An interview with Neon Moon founder and CEO Hayat Rachi.
It is impossible to live a modern existence and avoid the daily confrontation of advertising. Advertisers find us while we are standing at bus stops, sitting on trains and tubes, checking our social media accounts, relaxing in front of the television, reading magazines… it’s inescapable. It is also a major portal through which women learn of their inadequacies. Advertisers present the slim, young, white, able-bodied, airbrushed model as the female norm. Yet, in reality, few women can identify with her.
The non-stop bombardment of these images can be pretty exhausting, and any relief is welcome. This year, I have been heartened and excited by Sport England’s #thisgirlcan campaign, the coverage of Lorde Inc (a London-based modelling agency who works exclusively with non-white models), and the Guardian’s Fashion for All Ages weekend feature.
Recently, I have been equally enamoured with Neon Moon, an ‘unapologetically body positive’ lingerie brand. They recently hit headlines in Marie Claire, Cosmopolitan and Buzzfeed, after CEO and founder Hayat Rachi confronted a body-shaming Facebook page who unlawfully used images from a Neon Moon photoshoot and photoshopped the Neon Moon model to look slimmer.
Rachi is a passionate, determined feminist and young businesswoman who has thoughtfully constructed every part of her brand around body positivity and self-love. Rachi’s strong identification with the brand is striking; her answers to my questions portray a sense of purpose and passion, and it definitely feels that Neon Moon is an extension of herself and her beliefs.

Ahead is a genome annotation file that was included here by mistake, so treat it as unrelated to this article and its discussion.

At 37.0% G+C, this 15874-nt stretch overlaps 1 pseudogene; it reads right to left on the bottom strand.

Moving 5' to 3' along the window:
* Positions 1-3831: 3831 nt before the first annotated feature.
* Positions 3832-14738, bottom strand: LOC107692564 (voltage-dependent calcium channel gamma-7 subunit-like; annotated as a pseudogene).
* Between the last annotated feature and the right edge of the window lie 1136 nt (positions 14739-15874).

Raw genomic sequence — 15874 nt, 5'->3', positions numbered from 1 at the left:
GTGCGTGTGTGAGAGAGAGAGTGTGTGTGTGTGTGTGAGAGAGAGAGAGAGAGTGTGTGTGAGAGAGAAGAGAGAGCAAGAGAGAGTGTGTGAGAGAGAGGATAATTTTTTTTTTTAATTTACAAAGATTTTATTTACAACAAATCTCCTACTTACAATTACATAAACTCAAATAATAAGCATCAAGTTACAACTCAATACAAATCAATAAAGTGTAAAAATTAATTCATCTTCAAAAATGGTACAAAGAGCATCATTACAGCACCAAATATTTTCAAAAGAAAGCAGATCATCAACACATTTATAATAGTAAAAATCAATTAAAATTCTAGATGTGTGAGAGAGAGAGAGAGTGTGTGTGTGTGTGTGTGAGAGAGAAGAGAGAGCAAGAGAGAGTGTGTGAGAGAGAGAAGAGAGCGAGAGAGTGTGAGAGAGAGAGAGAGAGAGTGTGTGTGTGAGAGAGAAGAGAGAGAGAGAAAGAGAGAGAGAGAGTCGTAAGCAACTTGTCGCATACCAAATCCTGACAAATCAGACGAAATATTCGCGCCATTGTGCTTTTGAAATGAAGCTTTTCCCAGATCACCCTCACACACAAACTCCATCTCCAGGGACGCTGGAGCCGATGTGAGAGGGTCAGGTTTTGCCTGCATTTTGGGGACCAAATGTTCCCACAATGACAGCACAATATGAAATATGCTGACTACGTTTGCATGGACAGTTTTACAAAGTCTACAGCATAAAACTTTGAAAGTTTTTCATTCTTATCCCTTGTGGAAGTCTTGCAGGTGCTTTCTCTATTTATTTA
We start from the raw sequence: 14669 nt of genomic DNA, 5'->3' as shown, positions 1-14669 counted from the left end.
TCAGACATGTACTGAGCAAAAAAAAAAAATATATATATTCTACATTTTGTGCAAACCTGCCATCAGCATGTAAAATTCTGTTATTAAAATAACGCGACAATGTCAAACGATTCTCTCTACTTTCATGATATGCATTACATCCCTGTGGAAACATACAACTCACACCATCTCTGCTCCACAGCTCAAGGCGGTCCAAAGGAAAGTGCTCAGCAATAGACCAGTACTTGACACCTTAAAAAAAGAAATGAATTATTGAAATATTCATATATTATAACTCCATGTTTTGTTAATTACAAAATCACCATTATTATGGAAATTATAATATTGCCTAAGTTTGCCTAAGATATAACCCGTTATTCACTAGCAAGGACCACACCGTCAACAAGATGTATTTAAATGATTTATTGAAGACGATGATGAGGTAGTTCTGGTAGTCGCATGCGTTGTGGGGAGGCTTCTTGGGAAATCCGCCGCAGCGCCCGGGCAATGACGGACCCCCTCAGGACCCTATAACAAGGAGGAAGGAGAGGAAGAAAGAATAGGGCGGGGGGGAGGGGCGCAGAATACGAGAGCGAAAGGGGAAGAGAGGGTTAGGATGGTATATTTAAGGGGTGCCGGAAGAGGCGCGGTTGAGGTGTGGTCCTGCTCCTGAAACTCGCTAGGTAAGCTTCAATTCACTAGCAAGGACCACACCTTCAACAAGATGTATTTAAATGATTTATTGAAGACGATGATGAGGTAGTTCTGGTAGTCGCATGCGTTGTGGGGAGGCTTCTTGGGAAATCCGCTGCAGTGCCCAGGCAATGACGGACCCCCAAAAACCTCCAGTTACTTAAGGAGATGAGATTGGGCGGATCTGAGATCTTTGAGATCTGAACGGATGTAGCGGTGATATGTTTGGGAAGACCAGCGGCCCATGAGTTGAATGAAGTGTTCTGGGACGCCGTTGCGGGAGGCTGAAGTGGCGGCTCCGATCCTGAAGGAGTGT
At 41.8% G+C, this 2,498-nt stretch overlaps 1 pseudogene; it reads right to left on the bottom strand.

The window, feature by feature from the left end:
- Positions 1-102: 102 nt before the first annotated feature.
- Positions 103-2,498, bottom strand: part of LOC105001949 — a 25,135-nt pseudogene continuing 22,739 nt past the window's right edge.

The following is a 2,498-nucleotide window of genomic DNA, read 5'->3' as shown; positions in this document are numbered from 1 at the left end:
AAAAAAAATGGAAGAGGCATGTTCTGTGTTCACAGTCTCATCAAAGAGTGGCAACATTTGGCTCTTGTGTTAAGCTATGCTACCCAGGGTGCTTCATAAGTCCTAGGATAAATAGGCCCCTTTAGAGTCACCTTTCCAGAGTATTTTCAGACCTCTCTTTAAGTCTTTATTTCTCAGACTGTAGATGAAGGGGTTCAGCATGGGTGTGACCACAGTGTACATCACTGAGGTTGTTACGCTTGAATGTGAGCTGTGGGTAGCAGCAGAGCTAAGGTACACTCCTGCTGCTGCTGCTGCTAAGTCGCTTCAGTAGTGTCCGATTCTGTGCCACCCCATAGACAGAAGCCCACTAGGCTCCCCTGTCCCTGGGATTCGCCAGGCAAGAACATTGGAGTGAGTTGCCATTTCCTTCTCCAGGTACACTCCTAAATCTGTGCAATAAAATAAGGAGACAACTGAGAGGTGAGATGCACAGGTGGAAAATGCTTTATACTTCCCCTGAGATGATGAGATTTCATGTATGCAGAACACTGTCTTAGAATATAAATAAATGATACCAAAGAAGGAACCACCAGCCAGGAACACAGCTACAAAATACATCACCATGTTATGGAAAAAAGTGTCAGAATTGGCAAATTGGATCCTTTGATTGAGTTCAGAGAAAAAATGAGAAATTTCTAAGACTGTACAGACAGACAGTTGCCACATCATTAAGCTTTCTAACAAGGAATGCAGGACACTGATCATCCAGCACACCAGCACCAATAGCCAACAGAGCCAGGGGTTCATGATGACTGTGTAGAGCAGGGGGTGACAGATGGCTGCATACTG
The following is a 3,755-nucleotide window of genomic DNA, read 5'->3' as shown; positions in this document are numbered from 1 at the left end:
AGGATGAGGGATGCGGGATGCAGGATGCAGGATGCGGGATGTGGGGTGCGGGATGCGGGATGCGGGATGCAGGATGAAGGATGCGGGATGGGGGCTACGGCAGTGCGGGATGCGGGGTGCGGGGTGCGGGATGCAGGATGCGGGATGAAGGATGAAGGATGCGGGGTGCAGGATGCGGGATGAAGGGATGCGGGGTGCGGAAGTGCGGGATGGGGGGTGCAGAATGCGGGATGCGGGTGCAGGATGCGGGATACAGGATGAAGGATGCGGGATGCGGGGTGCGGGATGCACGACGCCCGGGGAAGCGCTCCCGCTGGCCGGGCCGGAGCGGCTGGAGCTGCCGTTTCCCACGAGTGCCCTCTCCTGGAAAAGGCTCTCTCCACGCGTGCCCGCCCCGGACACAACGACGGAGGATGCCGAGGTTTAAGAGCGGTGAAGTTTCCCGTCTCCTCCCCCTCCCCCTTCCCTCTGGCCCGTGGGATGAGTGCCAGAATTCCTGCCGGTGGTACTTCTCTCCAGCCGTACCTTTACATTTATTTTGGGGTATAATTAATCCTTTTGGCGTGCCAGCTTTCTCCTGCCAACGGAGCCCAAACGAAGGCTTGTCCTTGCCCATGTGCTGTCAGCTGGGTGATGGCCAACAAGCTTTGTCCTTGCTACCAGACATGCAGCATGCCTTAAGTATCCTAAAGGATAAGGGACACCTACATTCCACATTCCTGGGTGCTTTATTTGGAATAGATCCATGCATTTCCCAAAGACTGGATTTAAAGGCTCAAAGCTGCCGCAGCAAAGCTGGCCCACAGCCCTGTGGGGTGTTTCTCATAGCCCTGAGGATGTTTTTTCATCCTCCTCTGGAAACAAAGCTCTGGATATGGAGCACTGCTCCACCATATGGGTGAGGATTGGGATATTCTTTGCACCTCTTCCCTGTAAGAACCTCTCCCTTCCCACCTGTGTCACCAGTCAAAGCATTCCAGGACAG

“[The creation of] Neon Moon stemmed from [the] sheer frustration I had while lingerie shopping. I genuinely couldn’t affiliate with any brand, as they never represented me, as a Moroccan woman who wants comfortable bras, without being bombarded with sexualising and objectifying images everywhere,” Rachi says. “It’s as if the brands had convinced me that I wasn’t good enough, and they essentially profited off my insecurity.”
The models in Neon Moon’s advertising material certainly do not fit the narrow standards of beauty other lingerie brands are constrained by. These women, in a glorious, exciting and refreshing way, look nothing like Rosie Huntington-Whiteley! We see a model with skin darker than the arbitrary ‘norm’ of advertising world; we see women who are not the slim yet large-breasted shape that is unrealistic for the majority of us; we see stretch marks, scars, body hair, acne and freckles. We also see models looking comfortable, happy and beautiful. Rachi tells me her vision for the shoot was “to not sexualise or objectify the models on beds or on men in suits, but instead to see natural smiles and natural laughs away from the male gaze”.
But it’s not just the advertising for Neon Moon that is feminist. Rachi personally designed the bamboo underwear “with women’s bodies in mind – so they create the shape of the lingerie and not the other way around. Neon Moon’s lingerie is specifically designed to be both supportive and comfortable so that if someone’s body fluctuates in shape or size, the lingerie accommodates it.”
Women’s bodies fluctuate throughout days, weeks and months; comfort-wise; it makes sense that we would want to wear underwear that respects the natural changes of our bodies, rather than squidging and squashing our bodies into articles which restrict movement and comfort.
Neon Moon is exciting, radical and empowering, but it is also completely rational. Women’s underwear should surely be women-centric. After reading about Neon Moon, conversing with Rachi and spending copious amounts of time admiring the brand’s photos, I wonder how the lingerie industry currently exists through putting out advertising material which makes us feel isolated and inadequate. Neon Moon has reimagined lingerie as it always should have been – for the happiness and comfort of women.